Day 23,679: Honoring Age & Youthful Perspective.

Q: When are you old?

A: When you say so. Don’t be so quick to answer.

There are some generally accepted phases in life such as infancy, toddlerhood, and teenaged. A young adult is generally thought to be in their twenties, but the definition of middle-aged, senior, and elderly has been shifting. Lift your glasses (wine not reading) high in honor of this paradigm shift!

I remember once hearing a colleague state that she couldn’t start some exercise program because she was just too old. She was 50! Clearly, she had drawn a line in the sand on being past her prime. I have other friends just a few years older than me who will never visit me in South Jersey because the two-hour drive from the North is too much for them. Meanwhile, I do a one hour commute each day to work for two hours on the road most days. I’m grateful my back allows me, and it’s great podcast listening time.

I once asked a stranger in a parking lot in Cape May if he thought there was an age where it was too late to take up motorcycling. He said yes and thought it was 65. He thought that was when hand/eye coordination might not be up to speed for a speeding traffic around even the most cautious motorcycle rider. I think he might be wise.

At least two older neighbors have moved out of our current condo/townhouse complex because of the stairs. We have four floors of flights to keep our South Jersey house up from any water that might decide to rise. The stairs are an increasing problem for our aging dog, but not yet for us.

Another neighbor in our current complex moved in as he was approaching his 70th birthday. He wanted the stairs, claiming they kept him young. Bravo, new neighbor!

Related Post: Where is Gail Sheehy Now?

In defiance of age and in honor of black history month, I’d like to introduce readers to Sign my name to freedom 2Betty Reid Soskin, a 96-year young African American pioneer who has just published her first book this month — Sign My Name to Freedom. She is also the oldest, actively employed Ranger in the National Park Service! It seems appropriate that she’s assigned to the Rosie the Riveter Historical Park, as one inspirational woman certainly deserves to be represented by another.

Shoskin started blogging at in 2003 at age 81, and hasn’t yet stopped. Her book compiles much of her posts and chronicles a life well lived as a witness to history since the early twentieth century. Unlike me, Reid has consistently blogged under the same url while I have flitted from blog to blog now landing here at The Crone Diary. I am learning from this sage, and am committed to now staying here for the long haul.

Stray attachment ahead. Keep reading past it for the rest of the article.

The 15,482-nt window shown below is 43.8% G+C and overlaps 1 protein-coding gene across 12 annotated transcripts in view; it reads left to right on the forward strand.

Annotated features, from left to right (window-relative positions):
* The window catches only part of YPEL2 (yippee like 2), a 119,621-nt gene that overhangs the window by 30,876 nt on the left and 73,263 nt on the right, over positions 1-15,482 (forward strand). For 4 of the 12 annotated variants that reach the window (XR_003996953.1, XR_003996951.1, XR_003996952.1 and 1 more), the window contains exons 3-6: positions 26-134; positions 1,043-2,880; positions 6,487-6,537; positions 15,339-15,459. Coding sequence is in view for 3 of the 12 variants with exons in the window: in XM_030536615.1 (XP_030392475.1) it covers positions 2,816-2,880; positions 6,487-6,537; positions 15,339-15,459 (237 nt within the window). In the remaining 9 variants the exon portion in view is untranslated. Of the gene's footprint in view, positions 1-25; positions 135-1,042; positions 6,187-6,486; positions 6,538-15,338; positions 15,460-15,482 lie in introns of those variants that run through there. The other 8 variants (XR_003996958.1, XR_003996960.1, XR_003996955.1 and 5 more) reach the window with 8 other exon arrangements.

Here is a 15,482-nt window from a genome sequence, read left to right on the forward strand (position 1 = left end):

By some definitions, I am past middle-aged, but I have to admit I feel just middle-aged. I feel I have many more years ahead of me, even if not as many as behind me. That seems very middle to me. I am certainly not yet a senior, and yet seniors around me are advising me to have caution in a new upcoming big purchase because of pending seniorhood.

Nesting Places

Here’s the big example. We’re looking for a permanent pied a terre in Philadelphia. We’ve been advised to look at condos not townhouses due to maintenance, one floor units instead of bi-levels due to supposed inability in future years to take the stairs, indoor parking vs. outdoor so as not to have to shovel out cars, and a full-time concierge/door man to help us take in packages. Some of it makes sense and they all almost had me convinced until I realized my next place does not have to be my last place, and likely won’t be. I like stairs and multi-levels in my home, enjoy gardening, and don’t love shoveling out a car, but if the road is at least plowed I can certainly do it, at least for now. And when I no longer can, that’s when I should look for the more elderly friendly living environment.

The next place you live should only be your last place when it’s your resting place and you’re no longer living. That’s my new thinking as I go house hunting. For now, I’m looking for a place that gives me joy, keeps me young, and even if it serves as sanctuary, gets me out more than keeps me in. Seems like a reasonable wish list for a home, don’t you think?

Staying Gun Sanity Focused: Read this Op-ed in the New York Times by Christine Yared, a freshman at Parkland’s Majory Stoneham Douglas high school.  She writes: “If a person is not old enough to be able to rent a car or buy a beer, then he should not be able to legally purchase a weapon of mass destruction.” Wisdom out of the mouths of babes, and wisdom we must all work to become public policy.